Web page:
22 September 2017
We head into the post-apocalypse to recover what we can from this mess
If you end up having to fight for survival in the post-apocalypse, at least join forces with people with amusing names. This is the main takeaway from Outlive, a worker-placement game with some interesting gameplay ideas that is ultimately let down by significant flaws and a deeply unsatisfying experience.
Things start out well, as players set up their nuclear fallout shelter and gang of survivors, led by a random character. These leaders dictate each player’s starting resources, equipment and placement on the central board and are of little consequence past the first few turns. More importantly, they boast some of the best names around, with Swifty Bingham and Mary Koolpepper among the potential picks.
Unfortunately, this is where things start to head downhill. Specifically, as soon as you open the rulebook, which has been poorly translated from the original French. It is riddled with typos and clunky phrasing throughout, making it difficult to understand the basics of the relatively straightforward game and hard to engage with it on either a mechanical or thematic level. The problem extends to the rest of the game, too, with widespread spelling errors – including on the back of every ‘equipments’ tile.
Once you battle your way through the rules and things get underway, Outlive picks itself up a little. The main tension centres around the board’s eight locations, which players will travel to and explore using their four meeples, collecting the items, water, food, ammo, wood, metal and microchips needed to survive the wasteland.
What makes this interesting is that each meeple is emblazoned with a number representing its individual strength, from three to five. The number reflects how many actions that piece can perform on a location – searching for equipment, collecting resources or trading for water – but also defines its ability to hold off rival players’ pieces. Stronger pieces can apply pressure to weaker explorers already in an area, stealing a number of items from those players unless they are driven off using ammo. Strength can also be used to hunt for prey, which gathers meat that can be used to feed survivors for that turn only – unlike canned food, which lasts.
The varying strengths and player interaction make knowing not only where but when to move your pieces vital in order to gather the most resources and avoid losing them to opponents.
This all plays into the second half of the game, which involves managing a bunker full of survivors at the end of each round, feeding and watering them so they can operate useful rooms built using resources (which provide bonus effects) and protect against the increasing radiation outside – which can also be reduced by finding and eating seaweed, an apparent natural aid. Event cards are drawn at the beginning of each new round that set in motion ongoing effects, but can be resolved by spending resources, stopping the effect and giving that player bonus VP. Discovered equipment similarly starts off broken and can be fixed, providing extra benefits and points after the game’s six rounds are up.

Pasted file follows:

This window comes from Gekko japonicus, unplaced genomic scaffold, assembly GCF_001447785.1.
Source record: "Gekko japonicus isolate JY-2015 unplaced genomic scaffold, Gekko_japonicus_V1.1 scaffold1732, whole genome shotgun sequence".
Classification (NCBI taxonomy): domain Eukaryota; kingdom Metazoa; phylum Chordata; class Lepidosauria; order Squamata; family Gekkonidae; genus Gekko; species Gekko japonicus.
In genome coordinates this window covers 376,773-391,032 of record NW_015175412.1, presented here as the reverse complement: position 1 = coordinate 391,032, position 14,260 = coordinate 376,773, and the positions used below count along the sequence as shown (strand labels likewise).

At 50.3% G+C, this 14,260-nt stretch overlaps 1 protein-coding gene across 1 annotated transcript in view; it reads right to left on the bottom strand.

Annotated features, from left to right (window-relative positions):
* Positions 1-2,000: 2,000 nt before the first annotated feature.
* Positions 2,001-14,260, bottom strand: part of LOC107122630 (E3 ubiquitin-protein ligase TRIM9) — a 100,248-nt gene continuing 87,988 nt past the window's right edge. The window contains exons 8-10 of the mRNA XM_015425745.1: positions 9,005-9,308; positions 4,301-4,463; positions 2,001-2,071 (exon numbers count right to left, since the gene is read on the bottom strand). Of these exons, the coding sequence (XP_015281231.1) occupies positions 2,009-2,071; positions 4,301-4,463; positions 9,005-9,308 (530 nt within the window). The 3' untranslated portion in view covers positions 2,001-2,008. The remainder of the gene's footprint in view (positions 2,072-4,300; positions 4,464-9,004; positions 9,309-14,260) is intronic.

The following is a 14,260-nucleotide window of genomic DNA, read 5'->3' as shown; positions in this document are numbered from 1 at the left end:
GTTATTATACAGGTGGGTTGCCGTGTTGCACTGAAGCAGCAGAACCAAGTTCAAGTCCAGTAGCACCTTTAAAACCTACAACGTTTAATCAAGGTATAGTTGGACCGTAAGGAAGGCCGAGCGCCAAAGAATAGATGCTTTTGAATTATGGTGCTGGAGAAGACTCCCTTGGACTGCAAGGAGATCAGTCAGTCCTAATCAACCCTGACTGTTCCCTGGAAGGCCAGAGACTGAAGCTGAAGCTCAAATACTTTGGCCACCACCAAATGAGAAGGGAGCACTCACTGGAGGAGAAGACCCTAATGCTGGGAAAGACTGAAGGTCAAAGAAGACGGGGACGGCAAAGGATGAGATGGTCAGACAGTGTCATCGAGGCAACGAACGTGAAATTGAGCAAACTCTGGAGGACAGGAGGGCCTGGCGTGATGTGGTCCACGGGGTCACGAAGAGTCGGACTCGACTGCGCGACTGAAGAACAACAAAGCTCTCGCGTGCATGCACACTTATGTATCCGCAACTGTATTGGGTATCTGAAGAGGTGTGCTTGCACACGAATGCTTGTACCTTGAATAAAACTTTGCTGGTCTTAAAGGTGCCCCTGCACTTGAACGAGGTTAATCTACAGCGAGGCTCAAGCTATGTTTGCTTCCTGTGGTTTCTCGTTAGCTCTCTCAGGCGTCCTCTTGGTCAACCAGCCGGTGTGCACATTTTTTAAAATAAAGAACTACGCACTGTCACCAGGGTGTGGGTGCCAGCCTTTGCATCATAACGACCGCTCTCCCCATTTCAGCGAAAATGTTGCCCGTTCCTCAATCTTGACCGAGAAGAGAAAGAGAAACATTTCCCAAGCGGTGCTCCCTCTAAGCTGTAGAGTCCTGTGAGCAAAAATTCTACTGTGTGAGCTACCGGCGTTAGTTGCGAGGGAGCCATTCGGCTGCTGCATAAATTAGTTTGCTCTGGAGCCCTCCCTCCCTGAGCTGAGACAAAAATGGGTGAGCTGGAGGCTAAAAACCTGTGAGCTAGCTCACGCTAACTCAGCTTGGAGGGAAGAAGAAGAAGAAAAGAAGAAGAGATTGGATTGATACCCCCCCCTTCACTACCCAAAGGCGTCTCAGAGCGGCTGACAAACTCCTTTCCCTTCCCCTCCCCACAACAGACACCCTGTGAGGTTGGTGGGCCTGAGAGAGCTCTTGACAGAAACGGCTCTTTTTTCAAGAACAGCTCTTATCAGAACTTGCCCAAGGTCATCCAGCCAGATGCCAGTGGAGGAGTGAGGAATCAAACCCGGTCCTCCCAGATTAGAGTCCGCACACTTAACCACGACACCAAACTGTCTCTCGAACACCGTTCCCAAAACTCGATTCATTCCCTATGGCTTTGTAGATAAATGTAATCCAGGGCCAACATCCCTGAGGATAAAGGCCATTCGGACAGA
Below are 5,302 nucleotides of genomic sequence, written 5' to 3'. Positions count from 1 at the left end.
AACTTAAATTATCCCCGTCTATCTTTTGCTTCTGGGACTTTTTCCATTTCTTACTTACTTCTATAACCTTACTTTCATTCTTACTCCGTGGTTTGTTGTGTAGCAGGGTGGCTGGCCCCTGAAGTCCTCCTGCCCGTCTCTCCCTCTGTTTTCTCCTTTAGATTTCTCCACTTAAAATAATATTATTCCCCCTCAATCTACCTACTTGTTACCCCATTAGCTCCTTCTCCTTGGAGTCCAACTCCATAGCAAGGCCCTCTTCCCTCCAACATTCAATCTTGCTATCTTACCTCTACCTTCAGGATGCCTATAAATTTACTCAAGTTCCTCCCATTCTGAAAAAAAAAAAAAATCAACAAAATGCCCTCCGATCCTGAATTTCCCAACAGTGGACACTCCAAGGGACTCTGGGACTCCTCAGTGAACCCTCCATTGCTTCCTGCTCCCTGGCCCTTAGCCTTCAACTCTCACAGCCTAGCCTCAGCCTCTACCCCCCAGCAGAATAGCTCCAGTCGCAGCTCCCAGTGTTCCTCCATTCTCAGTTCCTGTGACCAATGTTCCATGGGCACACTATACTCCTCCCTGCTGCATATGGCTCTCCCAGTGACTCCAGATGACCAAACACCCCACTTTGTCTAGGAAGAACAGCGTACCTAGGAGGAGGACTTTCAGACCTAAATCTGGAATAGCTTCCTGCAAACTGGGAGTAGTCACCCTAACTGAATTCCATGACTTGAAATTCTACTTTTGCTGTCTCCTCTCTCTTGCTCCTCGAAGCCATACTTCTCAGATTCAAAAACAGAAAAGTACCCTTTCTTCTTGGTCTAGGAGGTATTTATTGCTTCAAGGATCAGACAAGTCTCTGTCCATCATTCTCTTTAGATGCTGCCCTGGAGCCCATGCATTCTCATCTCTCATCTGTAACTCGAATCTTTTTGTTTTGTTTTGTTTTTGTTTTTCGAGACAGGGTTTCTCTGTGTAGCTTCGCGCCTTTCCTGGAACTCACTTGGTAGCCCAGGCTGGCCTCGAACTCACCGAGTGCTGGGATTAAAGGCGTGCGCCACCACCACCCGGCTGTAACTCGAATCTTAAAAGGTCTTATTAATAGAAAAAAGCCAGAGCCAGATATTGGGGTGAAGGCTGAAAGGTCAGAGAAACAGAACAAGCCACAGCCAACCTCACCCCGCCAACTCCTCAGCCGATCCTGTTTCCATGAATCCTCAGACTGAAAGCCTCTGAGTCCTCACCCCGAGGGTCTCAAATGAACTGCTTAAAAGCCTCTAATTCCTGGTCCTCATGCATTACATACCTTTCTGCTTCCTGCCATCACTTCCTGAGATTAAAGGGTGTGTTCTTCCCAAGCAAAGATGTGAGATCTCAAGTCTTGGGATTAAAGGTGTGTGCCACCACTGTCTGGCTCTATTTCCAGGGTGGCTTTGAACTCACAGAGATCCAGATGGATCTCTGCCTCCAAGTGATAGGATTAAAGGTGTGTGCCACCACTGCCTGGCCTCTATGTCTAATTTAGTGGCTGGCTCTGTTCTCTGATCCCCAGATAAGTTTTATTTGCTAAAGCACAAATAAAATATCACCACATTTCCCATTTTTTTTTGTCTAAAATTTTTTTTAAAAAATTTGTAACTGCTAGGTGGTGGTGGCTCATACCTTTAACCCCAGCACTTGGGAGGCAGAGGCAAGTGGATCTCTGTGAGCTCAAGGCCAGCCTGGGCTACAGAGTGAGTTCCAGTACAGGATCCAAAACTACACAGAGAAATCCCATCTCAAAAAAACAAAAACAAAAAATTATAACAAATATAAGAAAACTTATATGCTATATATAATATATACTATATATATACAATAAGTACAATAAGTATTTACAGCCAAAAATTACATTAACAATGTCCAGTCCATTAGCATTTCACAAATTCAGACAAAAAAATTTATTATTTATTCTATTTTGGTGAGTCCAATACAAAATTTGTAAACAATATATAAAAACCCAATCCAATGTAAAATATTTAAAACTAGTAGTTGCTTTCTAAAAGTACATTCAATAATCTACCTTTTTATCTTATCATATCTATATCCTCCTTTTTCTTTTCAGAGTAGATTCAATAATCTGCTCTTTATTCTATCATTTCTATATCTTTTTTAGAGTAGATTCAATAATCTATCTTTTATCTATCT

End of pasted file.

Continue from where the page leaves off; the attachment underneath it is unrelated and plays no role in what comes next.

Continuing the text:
There’s a lot happening, and you can see occasional flashes of clever design in the messy execution – the problem remains that it never becomes all that interesting or engaging when put together. The events rarely make enough of a difference for turns to seem distinct from each another, and quickly begin to feel repetitive. One of the issues is that the game board is reset at the beginning of every turn, with minor variations based on certain event cards – perhaps keeping resources as they are and forcing players to clash over the limited supply would’ve been more involving. Even then, the lacklustre turn-to-turn decisions and abysmal language issues mean you should steer well clear.
Outlive buries its moments of innovation and tension under tiresome gameplay and an absolutely unacceptable level of sloppy presentation. It’s not that there’s nothing to enjoy or appreciate here, but the amount of effort to uncover it isn’t ultimately worthwhile.
Publisher: La Boite de Jeu
Genre: Worker placement
Time: 25 minutes (per player)
This review originally appeared in the August/September 2017 issue of Tabletop Gaming. Pick up the latest issue of the UK's fastest-growing gaming magazine in print or digital here – or subscribe to make sure you never miss another issue.
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